The Transpartisan World of Subjects
by A. Lawrence Chickering and James S. Turner
Adding the subjective to political discourse expands how we view reality. It focuses us on how perceptions as well as facts determine ultimate impacts on people.
Travelers often return from Africa, Asia and developing areas of the world surprised to have found poor people there who appear happy. Understanding that objectively poor individuals might be subjectively happy helps us understand why social programs focused solely or primarily on objective outcomes alone (relieving ‘poverty’) often fail subjectively—leave people emotionally dissatisfied, even bereft.
Adding the subjective to our understanding explains much about the ‘paradox’ of ‘the happy poor’. Psychiatrists may touch the essential point when they say people seeking their help are mostly looking to relieve isolation and loneliness. Consider this isolation in understanding ‘social problems’—alcoholism, drug addiction, crime, suicide and even poverty. Aloneness seems to us to play a key role in each of these conditions. We propose that a crucial, and often overlooked, aspect of each objective social problem is isolation. We think it likely that both social and personal rehabilitation begins in connection.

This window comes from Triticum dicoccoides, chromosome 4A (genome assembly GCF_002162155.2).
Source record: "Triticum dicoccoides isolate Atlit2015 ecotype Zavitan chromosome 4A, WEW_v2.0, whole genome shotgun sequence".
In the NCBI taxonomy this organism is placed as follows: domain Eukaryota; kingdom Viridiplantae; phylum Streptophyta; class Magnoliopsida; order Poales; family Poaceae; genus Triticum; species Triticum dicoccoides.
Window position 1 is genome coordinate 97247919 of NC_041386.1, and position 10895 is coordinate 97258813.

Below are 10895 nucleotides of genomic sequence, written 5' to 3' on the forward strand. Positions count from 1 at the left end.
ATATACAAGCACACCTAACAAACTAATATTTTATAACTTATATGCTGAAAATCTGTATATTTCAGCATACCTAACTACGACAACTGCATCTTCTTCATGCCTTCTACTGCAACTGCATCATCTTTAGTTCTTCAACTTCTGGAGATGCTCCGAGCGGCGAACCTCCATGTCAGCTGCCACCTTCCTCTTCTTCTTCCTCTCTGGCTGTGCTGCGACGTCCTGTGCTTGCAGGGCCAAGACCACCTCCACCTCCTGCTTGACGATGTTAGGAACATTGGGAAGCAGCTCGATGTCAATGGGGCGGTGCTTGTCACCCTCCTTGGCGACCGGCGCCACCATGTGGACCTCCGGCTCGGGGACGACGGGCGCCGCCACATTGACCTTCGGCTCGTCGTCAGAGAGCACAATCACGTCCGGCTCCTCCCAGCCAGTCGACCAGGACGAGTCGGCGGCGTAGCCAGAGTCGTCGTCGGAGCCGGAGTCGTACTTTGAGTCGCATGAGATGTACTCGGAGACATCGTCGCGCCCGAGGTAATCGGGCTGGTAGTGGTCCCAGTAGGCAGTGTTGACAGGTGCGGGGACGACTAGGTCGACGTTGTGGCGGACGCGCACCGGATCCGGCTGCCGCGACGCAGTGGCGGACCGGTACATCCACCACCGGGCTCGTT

‘Transpartisan’ integrates freedom and order as people subjectively move (in freedom) to choose connection (order). If ‘caring’ schools are essential to reach adolescent African-American males, as current research suggests, we propose a larger point—that successful schools are all positive communities—they connect people. Subjective educational communities provide an essential foundation for objective learning. Subjective components of all communities provide an essential part of the foundation of every objective program—welfare, justice, health, employment, for example. Objective programs often minimize or overlook these subjective components.
Embracing the subjective forces radically changes our understanding of politics. Religion as Spirit is subjective, conforming or not to traditional religious practices. Recognizing the ways objective politics—polls, votes, demographics etc.—overlook or fail fully to consider subjective (difficult to count) realities, forces, impulses can help explain realities of our current electoral season that seem objectively preposterous. Seth Godin identifies the role of such subjective forces in his new book Tribes.
Albert Einstein, probably quoting William Bruce Cameron, is reported to have said: ‘Not everything that counts can be counted, and not everything that can be counted counts.’ We have reduced so much of our politics, our programs and our daily lives to what can be counted (the objective), what cannot be counted (the subjective) constantly surprises us. The Transpartisan imperative embraces, illuminates, and employs life’s subjective reality within the objective political context.